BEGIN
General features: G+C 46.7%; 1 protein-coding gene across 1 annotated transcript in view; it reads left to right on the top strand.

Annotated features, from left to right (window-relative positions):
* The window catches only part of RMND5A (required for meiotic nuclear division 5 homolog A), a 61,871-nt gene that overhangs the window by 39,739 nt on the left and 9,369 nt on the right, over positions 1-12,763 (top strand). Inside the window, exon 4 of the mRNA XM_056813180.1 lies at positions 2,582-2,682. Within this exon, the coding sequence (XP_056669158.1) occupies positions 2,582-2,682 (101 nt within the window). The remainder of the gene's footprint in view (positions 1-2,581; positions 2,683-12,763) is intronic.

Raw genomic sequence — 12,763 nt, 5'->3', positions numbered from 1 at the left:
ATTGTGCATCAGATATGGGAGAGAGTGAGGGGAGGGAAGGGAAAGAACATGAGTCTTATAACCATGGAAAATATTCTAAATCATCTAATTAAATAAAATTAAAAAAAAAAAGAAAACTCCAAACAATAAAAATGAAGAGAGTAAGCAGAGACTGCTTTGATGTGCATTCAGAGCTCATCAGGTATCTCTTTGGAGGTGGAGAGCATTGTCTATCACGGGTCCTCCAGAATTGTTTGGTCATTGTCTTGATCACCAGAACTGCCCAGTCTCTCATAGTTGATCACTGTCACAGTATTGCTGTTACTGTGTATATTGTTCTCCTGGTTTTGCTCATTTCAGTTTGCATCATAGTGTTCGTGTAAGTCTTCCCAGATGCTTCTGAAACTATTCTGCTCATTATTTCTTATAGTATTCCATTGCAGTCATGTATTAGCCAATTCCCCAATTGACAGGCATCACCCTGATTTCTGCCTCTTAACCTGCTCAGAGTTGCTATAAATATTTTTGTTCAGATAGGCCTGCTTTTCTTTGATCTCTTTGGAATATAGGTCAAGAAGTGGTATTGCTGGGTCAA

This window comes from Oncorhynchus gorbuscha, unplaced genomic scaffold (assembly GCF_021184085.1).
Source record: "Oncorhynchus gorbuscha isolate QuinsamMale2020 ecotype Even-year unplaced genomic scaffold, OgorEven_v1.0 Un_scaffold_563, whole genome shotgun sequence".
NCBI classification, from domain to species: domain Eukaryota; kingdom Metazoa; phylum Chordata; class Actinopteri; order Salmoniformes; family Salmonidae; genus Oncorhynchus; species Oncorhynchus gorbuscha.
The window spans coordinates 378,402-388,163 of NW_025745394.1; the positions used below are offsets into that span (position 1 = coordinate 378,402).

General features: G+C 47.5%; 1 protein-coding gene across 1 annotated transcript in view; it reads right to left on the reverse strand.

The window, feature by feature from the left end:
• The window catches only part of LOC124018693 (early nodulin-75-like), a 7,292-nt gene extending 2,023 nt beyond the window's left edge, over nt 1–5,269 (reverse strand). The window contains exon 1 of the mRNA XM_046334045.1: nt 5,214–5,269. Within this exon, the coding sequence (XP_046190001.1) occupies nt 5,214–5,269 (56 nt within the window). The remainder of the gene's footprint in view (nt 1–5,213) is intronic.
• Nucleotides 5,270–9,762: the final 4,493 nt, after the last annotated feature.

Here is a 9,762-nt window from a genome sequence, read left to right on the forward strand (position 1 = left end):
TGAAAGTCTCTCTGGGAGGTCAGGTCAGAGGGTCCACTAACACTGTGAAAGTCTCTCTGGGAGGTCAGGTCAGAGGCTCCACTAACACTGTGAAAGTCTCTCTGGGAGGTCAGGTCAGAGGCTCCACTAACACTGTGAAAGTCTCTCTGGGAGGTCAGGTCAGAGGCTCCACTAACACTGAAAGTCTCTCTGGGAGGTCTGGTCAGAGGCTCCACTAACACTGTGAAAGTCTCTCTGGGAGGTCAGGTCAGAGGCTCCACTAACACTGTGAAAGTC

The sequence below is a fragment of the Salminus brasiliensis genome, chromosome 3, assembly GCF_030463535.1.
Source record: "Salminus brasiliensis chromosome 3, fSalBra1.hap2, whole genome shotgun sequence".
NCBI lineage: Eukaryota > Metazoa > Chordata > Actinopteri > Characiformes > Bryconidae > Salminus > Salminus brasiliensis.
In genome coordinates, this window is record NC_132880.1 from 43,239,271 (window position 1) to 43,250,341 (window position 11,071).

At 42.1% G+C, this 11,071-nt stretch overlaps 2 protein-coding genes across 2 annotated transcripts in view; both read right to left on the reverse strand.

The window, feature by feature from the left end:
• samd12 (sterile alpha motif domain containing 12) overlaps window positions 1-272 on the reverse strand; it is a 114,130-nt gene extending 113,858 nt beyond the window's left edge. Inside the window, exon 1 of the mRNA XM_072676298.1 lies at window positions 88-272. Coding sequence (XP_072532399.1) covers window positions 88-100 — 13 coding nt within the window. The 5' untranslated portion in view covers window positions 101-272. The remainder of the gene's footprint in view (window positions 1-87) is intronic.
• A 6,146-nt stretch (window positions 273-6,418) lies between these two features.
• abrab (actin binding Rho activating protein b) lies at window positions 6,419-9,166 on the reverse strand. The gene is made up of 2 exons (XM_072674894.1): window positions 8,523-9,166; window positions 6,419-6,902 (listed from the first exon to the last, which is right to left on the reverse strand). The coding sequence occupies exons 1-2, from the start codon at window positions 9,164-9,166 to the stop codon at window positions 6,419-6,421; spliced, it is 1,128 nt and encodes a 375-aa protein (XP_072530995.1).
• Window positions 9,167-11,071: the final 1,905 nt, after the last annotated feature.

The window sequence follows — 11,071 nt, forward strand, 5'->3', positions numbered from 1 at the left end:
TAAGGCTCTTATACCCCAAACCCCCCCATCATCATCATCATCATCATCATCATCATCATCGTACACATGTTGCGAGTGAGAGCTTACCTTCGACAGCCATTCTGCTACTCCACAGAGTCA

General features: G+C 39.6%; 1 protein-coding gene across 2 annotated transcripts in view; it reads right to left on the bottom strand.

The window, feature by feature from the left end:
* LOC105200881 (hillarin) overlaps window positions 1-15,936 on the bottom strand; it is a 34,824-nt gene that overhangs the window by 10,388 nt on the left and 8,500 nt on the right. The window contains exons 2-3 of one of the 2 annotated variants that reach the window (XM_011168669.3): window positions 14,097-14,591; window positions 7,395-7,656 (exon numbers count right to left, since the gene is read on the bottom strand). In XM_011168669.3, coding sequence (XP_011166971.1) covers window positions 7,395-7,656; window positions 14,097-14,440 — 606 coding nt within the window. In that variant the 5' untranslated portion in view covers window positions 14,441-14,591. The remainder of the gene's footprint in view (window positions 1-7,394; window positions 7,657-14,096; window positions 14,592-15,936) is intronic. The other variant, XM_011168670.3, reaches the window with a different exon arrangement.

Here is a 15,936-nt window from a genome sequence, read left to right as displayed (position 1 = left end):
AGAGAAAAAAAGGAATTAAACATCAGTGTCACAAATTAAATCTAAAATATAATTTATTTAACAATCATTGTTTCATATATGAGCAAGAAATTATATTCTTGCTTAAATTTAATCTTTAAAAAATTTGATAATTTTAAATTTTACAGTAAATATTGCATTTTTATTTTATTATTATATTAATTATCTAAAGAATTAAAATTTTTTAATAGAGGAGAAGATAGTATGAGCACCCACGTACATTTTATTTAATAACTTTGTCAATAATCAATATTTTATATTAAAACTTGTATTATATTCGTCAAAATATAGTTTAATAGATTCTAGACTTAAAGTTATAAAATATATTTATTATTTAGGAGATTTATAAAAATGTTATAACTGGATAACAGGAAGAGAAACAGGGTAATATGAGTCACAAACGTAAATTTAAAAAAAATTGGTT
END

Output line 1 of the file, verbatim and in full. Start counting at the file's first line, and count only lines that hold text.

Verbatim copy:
General features: G+C 46.7%; 1 protein-coding gene across 1 annotated transcript in view; it reads left to right on the top strand.